While the PLA has traditionally sought to learn lessons from foreign conflicts, its current thinking on the military implications of artificial intelligence has been deeply informed not by war but rather a game.[xviii] In the spring of 2016, AlphaGo’s initial defeat of Lee Sedol in the ancient Chinese game of Go seemingly captured the PLA’s imagination at the highest levels.[xix] The continued success of AlphaGo, including its recent victories over China’s top Go players, is considered a turning point that demonstrated the potential of artificial intelligence to engage in complex analyses and strategizing comparable to that required to wage war—not only equaling human cognitive capabilities but even contributing a distinctive advantage that may surpass the human mind.[xx] From the perspective of influential PLA strategists, this “great war of man and machine” decisively demonstrated the immense potential of artificial intelligence to take on an integral role in decision-making in future warfare. In this regard, the PLA’s apparent fascination with AlphaGo presents early indications of its initial thinking on and potential future employment of artificial intelligence in warfare.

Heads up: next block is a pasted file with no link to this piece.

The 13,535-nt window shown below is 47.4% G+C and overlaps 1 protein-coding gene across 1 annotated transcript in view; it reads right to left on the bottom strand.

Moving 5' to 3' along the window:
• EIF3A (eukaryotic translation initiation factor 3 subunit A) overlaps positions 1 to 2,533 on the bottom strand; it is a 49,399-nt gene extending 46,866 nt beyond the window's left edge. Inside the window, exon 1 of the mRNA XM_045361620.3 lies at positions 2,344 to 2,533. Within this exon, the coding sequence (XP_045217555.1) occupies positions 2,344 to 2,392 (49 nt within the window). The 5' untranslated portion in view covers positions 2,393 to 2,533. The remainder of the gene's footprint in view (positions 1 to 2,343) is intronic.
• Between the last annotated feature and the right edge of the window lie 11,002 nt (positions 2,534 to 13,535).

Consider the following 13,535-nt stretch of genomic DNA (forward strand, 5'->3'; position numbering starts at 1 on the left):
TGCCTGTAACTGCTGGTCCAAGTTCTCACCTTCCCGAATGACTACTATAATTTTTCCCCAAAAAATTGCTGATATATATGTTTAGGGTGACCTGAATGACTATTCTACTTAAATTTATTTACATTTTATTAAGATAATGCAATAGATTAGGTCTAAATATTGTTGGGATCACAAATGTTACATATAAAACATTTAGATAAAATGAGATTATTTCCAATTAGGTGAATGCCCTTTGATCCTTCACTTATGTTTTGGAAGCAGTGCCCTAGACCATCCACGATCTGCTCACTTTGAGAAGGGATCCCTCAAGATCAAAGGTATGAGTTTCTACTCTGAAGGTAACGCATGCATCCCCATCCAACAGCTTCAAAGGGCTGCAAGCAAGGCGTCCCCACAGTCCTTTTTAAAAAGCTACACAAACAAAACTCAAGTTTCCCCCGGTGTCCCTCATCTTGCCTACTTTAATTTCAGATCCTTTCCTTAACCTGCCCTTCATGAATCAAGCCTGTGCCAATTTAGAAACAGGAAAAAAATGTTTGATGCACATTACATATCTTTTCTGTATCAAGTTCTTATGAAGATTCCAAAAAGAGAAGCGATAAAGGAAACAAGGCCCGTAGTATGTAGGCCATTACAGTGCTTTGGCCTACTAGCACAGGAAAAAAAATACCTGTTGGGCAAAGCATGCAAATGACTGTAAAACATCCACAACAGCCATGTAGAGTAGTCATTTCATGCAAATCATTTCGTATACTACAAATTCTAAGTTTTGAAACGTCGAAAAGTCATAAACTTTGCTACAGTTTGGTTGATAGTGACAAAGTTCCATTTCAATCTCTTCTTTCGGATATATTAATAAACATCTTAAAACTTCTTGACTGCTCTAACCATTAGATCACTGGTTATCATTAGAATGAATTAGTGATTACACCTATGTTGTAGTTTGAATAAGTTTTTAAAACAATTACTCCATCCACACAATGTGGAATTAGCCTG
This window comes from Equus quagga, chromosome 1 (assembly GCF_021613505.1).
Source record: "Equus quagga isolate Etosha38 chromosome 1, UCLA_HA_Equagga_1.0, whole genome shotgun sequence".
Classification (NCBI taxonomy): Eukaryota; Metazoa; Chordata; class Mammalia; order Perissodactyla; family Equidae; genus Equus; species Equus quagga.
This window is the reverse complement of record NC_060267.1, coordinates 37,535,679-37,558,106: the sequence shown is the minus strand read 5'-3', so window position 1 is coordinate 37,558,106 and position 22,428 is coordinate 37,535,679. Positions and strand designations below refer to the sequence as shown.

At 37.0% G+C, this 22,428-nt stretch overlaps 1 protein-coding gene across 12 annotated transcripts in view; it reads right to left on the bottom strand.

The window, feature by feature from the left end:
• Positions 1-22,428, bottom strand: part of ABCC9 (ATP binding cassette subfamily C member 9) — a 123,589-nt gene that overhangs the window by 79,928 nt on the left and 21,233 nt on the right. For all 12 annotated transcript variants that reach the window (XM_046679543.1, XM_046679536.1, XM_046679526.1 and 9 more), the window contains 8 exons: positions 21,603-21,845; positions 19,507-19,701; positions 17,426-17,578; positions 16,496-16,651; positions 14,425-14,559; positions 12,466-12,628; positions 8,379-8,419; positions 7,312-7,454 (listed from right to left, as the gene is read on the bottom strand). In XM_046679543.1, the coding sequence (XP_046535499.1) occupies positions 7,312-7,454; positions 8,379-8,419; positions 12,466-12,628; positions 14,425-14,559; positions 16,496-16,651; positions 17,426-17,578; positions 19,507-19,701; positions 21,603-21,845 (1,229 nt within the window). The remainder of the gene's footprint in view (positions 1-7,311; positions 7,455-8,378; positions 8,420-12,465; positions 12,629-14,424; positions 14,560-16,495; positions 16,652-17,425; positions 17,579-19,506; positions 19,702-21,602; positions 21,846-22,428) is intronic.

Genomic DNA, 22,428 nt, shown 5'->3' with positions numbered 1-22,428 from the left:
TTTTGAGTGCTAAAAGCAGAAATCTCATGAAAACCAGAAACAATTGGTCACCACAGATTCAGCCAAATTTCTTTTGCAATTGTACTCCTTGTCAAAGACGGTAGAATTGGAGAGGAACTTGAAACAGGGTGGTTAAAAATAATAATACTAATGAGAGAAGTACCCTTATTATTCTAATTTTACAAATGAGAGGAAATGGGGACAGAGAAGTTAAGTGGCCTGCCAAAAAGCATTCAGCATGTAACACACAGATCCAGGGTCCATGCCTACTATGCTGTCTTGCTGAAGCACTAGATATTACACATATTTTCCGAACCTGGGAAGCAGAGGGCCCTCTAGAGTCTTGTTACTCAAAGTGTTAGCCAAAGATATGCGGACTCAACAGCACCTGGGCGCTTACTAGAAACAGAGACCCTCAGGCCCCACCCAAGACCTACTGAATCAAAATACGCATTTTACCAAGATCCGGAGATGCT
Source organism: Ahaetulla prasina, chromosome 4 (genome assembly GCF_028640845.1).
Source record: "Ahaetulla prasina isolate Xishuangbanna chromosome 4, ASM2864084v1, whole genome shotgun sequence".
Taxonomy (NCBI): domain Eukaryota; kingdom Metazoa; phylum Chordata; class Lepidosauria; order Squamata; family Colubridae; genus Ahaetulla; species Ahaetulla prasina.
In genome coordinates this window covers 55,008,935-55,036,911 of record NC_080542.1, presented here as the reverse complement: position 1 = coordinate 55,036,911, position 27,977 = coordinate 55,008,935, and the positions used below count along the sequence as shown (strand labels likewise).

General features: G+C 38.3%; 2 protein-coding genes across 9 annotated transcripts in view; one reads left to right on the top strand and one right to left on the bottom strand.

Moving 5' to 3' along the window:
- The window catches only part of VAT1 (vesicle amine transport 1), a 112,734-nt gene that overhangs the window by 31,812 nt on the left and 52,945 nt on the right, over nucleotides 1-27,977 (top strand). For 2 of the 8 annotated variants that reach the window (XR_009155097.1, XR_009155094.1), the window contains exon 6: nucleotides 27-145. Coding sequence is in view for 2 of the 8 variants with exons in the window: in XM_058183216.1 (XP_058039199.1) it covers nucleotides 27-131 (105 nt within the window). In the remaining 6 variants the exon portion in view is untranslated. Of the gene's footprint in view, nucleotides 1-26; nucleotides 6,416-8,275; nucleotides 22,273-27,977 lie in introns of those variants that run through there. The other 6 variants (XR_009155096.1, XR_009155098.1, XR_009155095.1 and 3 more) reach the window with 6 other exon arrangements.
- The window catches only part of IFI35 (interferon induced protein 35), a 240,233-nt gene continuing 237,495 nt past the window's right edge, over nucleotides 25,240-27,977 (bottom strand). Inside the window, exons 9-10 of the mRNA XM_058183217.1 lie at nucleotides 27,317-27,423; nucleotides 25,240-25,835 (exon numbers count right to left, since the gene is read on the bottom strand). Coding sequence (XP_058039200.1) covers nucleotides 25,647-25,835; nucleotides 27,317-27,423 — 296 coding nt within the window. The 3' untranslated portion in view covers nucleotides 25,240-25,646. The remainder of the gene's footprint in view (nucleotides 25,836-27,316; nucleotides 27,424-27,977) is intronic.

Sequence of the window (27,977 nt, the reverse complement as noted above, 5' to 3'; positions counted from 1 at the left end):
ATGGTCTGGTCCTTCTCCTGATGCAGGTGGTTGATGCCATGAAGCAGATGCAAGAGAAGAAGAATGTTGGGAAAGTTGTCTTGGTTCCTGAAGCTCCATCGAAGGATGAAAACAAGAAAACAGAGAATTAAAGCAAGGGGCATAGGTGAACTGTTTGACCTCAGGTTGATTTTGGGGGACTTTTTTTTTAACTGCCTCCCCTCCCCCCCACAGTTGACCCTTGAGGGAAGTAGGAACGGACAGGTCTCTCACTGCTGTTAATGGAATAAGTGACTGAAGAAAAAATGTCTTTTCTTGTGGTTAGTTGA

SIFT has just completed Phase 1 of the DARPA Deep Green Program. The goal of Deep Green is to transform a machines' ability to assist in planning and execution of military operations.